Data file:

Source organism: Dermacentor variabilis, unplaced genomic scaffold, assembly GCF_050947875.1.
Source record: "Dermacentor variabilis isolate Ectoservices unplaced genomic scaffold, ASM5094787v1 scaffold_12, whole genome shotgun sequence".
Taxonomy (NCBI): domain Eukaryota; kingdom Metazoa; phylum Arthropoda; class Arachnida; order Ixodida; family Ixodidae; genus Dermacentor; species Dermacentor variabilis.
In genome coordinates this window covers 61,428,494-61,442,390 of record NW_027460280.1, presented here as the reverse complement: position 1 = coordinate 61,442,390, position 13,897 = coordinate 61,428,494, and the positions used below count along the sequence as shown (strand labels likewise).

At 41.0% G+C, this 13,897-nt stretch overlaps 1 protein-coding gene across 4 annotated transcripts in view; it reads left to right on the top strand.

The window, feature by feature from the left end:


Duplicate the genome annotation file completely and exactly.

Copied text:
Source organism: Dermacentor variabilis, unplaced genomic scaffold, assembly GCF_050947875.1.
Source record: "Dermacentor variabilis isolate Ectoservices unplaced genomic scaffold, ASM5094787v1 scaffold_12, whole genome shotgun sequence".
Taxonomy (NCBI): domain Eukaryota; kingdom Metazoa; phylum Arthropoda; class Arachnida; order Ixodida; family Ixodidae; genus Dermacentor; species Dermacentor variabilis.
In genome coordinates this window covers 61,428,494-61,442,390 of record NW_027460280.1, presented here as the reverse complement: position 1 = coordinate 61,442,390, position 13,897 = coordinate 61,428,494, and the positions used below count along the sequence as shown (strand labels likewise).

At 41.0% G+C, this 13,897-nt stretch overlaps 1 protein-coding gene across 4 annotated transcripts in view; it reads left to right on the top strand.

The window, feature by feature from the left end: